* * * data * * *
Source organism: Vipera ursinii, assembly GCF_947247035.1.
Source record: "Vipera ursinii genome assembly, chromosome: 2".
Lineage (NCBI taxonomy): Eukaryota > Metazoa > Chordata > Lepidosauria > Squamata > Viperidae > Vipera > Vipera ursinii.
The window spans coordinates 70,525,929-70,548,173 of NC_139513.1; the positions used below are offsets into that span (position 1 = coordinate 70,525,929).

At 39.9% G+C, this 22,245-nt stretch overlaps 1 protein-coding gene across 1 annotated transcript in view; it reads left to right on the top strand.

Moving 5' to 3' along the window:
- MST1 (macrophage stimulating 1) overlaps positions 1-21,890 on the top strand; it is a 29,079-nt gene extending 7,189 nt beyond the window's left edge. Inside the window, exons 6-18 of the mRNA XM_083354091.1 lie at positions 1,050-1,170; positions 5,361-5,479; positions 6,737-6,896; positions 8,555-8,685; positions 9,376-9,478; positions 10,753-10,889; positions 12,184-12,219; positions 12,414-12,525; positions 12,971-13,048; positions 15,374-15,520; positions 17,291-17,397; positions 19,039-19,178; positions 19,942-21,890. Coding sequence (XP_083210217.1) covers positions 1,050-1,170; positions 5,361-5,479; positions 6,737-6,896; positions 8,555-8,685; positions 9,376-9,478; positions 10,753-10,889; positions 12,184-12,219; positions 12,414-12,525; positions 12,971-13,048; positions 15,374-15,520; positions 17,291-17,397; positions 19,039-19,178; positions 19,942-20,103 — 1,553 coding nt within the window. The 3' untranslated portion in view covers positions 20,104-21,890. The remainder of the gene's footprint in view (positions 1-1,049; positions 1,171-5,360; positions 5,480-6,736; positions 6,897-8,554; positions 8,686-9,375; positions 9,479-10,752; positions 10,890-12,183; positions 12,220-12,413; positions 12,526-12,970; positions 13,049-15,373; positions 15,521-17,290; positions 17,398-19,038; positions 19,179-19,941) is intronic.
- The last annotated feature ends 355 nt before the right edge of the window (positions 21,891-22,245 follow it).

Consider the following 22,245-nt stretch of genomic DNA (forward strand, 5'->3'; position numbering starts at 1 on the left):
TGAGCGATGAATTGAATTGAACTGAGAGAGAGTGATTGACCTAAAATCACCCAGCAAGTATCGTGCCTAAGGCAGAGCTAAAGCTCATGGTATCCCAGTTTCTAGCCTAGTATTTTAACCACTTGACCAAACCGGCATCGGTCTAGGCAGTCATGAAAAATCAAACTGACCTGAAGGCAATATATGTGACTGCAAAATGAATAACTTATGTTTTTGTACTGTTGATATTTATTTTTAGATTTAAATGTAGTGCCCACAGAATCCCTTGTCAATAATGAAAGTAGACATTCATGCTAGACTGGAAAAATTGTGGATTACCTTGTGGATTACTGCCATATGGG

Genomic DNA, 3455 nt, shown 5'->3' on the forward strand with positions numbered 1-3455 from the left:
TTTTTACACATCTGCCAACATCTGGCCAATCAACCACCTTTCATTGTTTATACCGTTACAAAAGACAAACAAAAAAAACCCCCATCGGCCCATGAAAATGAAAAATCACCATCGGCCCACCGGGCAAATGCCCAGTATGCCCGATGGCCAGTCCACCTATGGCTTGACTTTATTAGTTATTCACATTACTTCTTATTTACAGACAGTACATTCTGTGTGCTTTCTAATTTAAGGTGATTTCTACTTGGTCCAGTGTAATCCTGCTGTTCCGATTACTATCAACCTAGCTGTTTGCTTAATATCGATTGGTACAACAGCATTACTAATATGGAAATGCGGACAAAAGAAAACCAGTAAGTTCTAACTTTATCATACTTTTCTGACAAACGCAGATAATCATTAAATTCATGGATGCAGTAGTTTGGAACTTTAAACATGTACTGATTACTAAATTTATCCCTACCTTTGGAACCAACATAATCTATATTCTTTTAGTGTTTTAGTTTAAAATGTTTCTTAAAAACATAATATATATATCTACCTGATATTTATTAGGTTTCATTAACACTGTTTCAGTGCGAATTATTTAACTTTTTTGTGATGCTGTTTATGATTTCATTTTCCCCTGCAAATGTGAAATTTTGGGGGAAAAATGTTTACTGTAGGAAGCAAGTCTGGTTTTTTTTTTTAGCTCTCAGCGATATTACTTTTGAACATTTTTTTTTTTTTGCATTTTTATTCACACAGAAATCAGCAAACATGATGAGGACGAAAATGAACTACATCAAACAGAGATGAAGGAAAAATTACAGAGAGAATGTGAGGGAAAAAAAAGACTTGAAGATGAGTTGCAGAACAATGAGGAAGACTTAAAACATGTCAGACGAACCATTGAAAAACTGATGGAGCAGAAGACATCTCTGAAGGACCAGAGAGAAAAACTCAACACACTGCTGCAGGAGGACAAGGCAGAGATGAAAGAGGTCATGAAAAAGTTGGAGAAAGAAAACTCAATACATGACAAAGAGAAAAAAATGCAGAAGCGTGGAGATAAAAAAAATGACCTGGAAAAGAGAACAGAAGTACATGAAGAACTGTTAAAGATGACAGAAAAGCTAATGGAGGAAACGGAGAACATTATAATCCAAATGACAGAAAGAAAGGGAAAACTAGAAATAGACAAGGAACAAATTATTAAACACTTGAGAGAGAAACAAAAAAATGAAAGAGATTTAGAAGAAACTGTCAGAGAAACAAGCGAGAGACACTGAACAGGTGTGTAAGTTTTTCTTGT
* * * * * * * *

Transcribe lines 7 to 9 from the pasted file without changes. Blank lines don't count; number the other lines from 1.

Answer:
- MST1 (macrophage stimulating 1) overlaps positions 1-21,890 on the top strand; it is a 29,079-nt gene extending 7,189 nt beyond the window's left edge. Inside the window, exons 6-18 of the mRNA XM_083354091.1 lie at positions 1,050-1,170; positions 5,361-5,479; positions 6,737-6,896; positions 8,555-8,685; positions 9,376-9,478; positions 10,753-10,889; positions 12,184-12,219; positions 12,414-12,525; positions 12,971-13,048; positions 15,374-15,520; positions 17,291-17,397; positions 19,039-19,178; positions 19,942-21,890. Coding sequence (XP_083210217.1) covers positions 1,050-1,170; positions 5,361-5,479; positions 6,737-6,896; positions 8,555-8,685; positions 9,376-9,478; positions 10,753-10,889; positions 12,184-12,219; positions 12,414-12,525; positions 12,971-13,048; positions 15,374-15,520; positions 17,291-17,397; positions 19,039-19,178; positions 19,942-20,103 — 1,553 coding nt within the window. The 3' untranslated portion in view covers positions 20,104-21,890. The remainder of the gene's footprint in view (positions 1-1,049; positions 1,171-5,360; positions 5,480-6,736; positions 6,897-8,554; positions 8,686-9,375; positions 9,479-10,752; positions 10,890-12,183; positions 12,220-12,413; positions 12,526-12,970; positions 13,049-15,373; positions 15,521-17,290; positions 17,398-19,038; positions 19,179-19,941) is intronic.
- The last annotated feature ends 355 nt before the right edge of the window (positions 21,891-22,245 follow it).

Consider the following 22,245-nt stretch of genomic DNA (forward strand, 5'->3'; position numbering starts at 1 on the left):